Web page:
This is a comment in a report from the Federal Reserve:

“Bank liquidity hoarding is not a new phenomenon. For example, in the aftermath of the Great Depression, and particularly during the late 1930s, U.S. commercial banks accumulated substantial amounts of voluntary excess reserves. As Ramos (1996) points out, during and immediately after a severe liquidity crisis, banks hoard excess cash to self-insure against further drains of cash and to send markets a strong message that their solvency is not at risk and that bank runs are not justifiable. The situation during the banking crisis of the 1930s clearly resembles the bank behaviour during the most recent financial crisis. As suggested at that time, banks sought to build up liquidity buffers to reduce their risk exposure on the asset side of their balance sheets at times when capital and debt was very expensive.”[2]

They were protecting their own backsides at the expense of the nation’s economy.

Here is another comment from the same report:

“In line with earlier effects of disruptions in interbank markets, my results suggest that the same factors leading to precautionary liquidity hoarding also contributed to the sharp decline in bank lending.”[3]

The banks were hoarding money that was needed as a backing for the issuance of credit. The Federal Reserve bank had made the funds available but the banks simply hoarded the money with a total disregard for the well-being of the nation. Another sentence from the same report:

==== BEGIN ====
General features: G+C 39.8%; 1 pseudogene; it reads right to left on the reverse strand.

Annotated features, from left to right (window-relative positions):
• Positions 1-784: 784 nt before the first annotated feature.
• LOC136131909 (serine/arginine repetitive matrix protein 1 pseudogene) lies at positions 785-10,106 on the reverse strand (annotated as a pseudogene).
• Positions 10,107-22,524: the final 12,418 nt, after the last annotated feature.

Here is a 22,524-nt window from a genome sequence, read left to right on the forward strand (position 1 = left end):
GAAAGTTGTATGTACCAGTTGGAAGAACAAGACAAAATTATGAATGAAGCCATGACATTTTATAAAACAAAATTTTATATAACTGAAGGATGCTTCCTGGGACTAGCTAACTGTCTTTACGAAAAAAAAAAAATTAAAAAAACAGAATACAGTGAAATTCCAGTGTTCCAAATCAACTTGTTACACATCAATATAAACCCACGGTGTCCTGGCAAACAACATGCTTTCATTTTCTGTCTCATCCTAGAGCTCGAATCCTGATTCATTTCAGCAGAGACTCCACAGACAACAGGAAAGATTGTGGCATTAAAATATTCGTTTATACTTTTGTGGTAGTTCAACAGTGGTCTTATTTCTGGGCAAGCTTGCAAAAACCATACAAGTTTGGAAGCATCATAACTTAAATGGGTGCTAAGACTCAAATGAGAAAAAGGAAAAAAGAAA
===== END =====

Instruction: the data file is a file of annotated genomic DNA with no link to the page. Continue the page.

“Moreover, the considerable fear associated with the riskiness of banks’ portfolios further limits the ability of policy actions to revamp credit growth and stimulate the real economy” [4]

The Federal Reserve were well aware of what was causing the shortage of credit. The Federal Reserve had made funds available. Thus a central bank is incapable of controlling the magnitude of the Money Supply because it is incapable of influencing the credit creation of private banks. The solution is thus to ensure that there is a government owned public bank that will ensure that credit is available to enable business to function and to maintain the level of the Money Supply. Efforts by the Federal Reserve to ensure that excess reserves were available to banks to encourage lending did not work because the banks simply hoarded the reserves. The central bank had little influence over the banks lending habits. The central bank was totally useless at maintaining the level of the Money Supply. The banks were hoarding funds rather than lending out money. This demonstrates that a private banking monopoly with a ghost control entity is totally incapable of controlling the level of credit. What we have is a totally unworkable system. The banks and central banks appear to be creating the problems that they are supposed to prevent.

Here is the starting sentence of another report. This time by the New York Federal Reserve Bank:

“The build-up of reserves in the U.S. banking system during the financial crisis has fuelled concerns that the Federal Reserve’s policies may have failed to stimulate the flow of credit in the economy: banks, it appears, are amassing funds rather than lending them out. ...” [5]

Why is control over the money supply in the hands of an entity that is totally incapable of controlling the level of credit in society? Our society is totally reliant on tokens. These tokens need to be available and moving. When the banks cease to lend, there is an inadequate supply of tokens. The common buzzword used by the banking industry and groomed politicians is: “keep the central bank free from political influence”. Thus it falls entirely on the banking industry and the central bank to maintain the level of tokens.